Apterocyclus palmatus

Extirpated

Common name(s)

Hawaiian stag beetle

Taxonomy

Family: Lucanidae Subfamily: Lucaninae Genus: Apterocyclus Species: Apterocyclus palmatus Van Dyke, 1921

Adult diagnosis

Only male specimens known (Paulsen and Hawks, 2014). Total body length 22.0–23.0 mm (0.86–0.90 in). Body elongate-oval, thorax constricted anterior to elytra; flight wings lacking. Color dull black. Mandibles elongate, tusk-like; lacking internal teeth; surface lacking small tubercles or granulosites. Ocular canthus indistinct. Front tibia greatly expanded at apex with 1 large apical tooth and 1 large external tooth; apical spur enlarged and projecting medially.

Larval diagnosis

Undescribed. For Lucaninae (Ritcher, 1966): Grub C-shaped, not hump-backed, cylindrical, whitish. Mandible with a ventral process; left molar with inner margin distad of the molar areas with one or more teeth. Maxillary stridulatory teeth usually absent. Maxillary palpus 4-segmented. Thoracic spiracles with emarginations of respiratory plates facing anteriorly. Legs not reduced in size; stridulatory organs present on front and middle legs. Middle leg with trochanter with a stridulatory area consisting of a single longitudinal row of very short transverse ridges. Raster with 2 patches of spine-like setae.

Native range

Kauai. Distribution data for this species is particularly scarce. The limited information available from museum specimens indicates that it occurs only on Kauai above elevations of 1,200 m (4,000 ft) (Paulsen and Hawks, 2014).

Plant host(s)

Probably none. This species is not known to feed on living plant tissues. However, larvae of related Apterocyclus are known to be closely associated with dead logs of the native Hawaiian koa tree (Acacia koa) (Osborn, 1920; Paulsen and Hawks, 2014).

Life history

Poorly known. Related Apterocyclus species are associated with native Hawaiian koa (Acacia koa) forests at high elevations. Here, adults and larvae burrow amongst rotting koa logs (Van Dyke, 1922), and larvae presumably feed upon decaying wood and perhaps fungus associated with koa logs.

Pest potential

None. Apterocyclus species are not known to feed on living plants. This, combined with their great rarity and dependence on undisturbed native habitat, greatly limits any pest potential.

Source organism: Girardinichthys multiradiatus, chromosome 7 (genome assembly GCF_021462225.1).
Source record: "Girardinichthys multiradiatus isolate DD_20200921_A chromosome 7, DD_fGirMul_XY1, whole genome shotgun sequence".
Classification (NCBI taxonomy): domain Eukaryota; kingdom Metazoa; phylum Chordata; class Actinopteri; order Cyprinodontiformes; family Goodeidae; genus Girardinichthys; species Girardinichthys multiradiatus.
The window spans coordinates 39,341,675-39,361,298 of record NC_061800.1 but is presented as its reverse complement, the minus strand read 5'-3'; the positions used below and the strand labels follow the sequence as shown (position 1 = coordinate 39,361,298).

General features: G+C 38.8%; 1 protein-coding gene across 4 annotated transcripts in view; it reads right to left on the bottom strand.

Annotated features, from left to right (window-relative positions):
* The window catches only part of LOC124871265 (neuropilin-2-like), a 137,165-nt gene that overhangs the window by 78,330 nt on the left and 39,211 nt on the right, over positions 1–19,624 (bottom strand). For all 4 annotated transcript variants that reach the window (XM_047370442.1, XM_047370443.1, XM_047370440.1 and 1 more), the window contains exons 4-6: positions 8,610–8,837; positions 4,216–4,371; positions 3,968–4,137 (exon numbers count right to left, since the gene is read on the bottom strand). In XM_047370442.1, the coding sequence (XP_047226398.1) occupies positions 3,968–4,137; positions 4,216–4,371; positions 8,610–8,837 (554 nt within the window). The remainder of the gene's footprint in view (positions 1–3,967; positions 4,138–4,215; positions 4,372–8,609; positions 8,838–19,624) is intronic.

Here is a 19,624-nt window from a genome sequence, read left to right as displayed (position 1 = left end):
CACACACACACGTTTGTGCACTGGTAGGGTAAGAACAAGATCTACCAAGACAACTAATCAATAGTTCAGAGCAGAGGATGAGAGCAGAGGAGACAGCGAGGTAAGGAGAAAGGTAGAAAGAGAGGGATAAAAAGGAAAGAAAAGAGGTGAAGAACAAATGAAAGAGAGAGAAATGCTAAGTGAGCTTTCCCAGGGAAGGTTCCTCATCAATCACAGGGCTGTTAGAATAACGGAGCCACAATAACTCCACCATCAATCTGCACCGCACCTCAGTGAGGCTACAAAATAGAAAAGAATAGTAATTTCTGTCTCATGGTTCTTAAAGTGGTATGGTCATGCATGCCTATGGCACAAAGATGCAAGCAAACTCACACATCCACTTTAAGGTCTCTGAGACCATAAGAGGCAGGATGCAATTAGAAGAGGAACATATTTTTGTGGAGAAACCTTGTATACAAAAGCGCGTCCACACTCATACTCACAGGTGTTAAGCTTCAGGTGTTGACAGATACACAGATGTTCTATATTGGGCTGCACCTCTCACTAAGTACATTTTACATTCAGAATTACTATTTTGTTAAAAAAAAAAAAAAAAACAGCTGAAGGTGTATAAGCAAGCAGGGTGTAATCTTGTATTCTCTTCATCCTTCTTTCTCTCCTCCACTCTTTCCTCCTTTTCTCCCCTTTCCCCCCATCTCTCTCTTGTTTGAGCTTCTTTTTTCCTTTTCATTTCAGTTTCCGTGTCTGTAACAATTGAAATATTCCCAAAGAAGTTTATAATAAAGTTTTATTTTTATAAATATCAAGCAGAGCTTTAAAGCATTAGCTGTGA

Status in Hawaii

Native (possibly extinct). Known only from Kauai. This species has not been collected or recorded in the last 50 years (Paulsen and Hawks, 2014). Like other native Apterocylcus stag beetles, this species has likely suffered from a combination of habitat loss and heavy predation from non-native rodent species (Howden, 2008).

Status in Guam

Not established or recorded. There are no records of this species from Guam.

Potential distribution and dispersal pathway

All Apterocyclus species are flightless, rare, and dependent upon vanishing native Hawaiian habitat. As such, members of this genus are unlikely to spread beyond their small natural ranges.

Similar species

Apterocyclus palmatus is one of five Apterocyclus known from Kauai. It is separated from other native stag beetles by examination of the male mandibles (A. palmatus male with tusk-like mandibles versus mandibles short and falcate in all other Apterocyclus species), ocular canthus (A. palmatus with ocular canthus indistinct versus A. honoluluensis with distinct ocular canthus), and front tibia (A. palmatus with front tibia expanded toward apex with apical ¼ greatly produced; with 1 large apical tooth and 1 large external tooth; apical spur enlarged and projecting medially versus A. kawaii with front tibia gradually expanded toward a greatly broadened apex; with 1 broad apical tooth and 1 weak external tooth; apical spur peg-like, A. honoluluensis with front tibia moderately expanded toward apex; external margin with a single, apical tooth, variable number of small external teeth; apical spur projecting forward, A. munroi tibia moderately expanded toward apex; external margin with 2 teeth at apex (appearing somewhat bidentate); with 2-5 small external teeth; apical spur thin and projecting forward, A. waterhousei with front tibia expanded from base; apical tooth small or lacking, numerous small external teeth; apical spur small and projecting forward).

Other names (synonyms)

Apterocyclus honoluluensis var. palmatus Van Dyke

Special note

Images temporarily unavailable, see:

Paulsen M, Hawks D. 2014. A review of the primary types of the Hawaiian stag beetle genus Apterocyclus Waterhouse (Coleoptera, Lucanidae, Lucaninae), with the description of a new species. ZooKeys 433: 77–88. doi: 10.3897/zookeys.433.8022

Report your observation

Report your observation of this rare and native Hawaiian species at our iNaturalist project.

Apterocyclus palmatus male dorsal view; photo by J Buck Dunlap

Apterocyclus palmatus male dorsal view; photo by J Buck Dunlap

Apterocyclus palmatus male lateral view; photo by J Buck Dunlap

Apterocyclus palmatus male lateral view; photo by J Buck Dunlap

Apterocyclus palmatus male head, dorsal view; photo by J Buck Dunlap

Apterocyclus palmatus male head, dorsal view; photo by J Buck Dunlap

Apterocyclus palmatus male foretibia dorsal view; photo by J Buck Dunlap

Apterocyclus palmatus male foretibia dorsal view; photo by J Buck Dunlap

Acacia koa in bloom; photo by M.L. Jameson

Acacia koa in bloom; photo by M.L. Jameson

distribution map for Apterocylcus palmatus

distribution map for Apterocylcus palmatus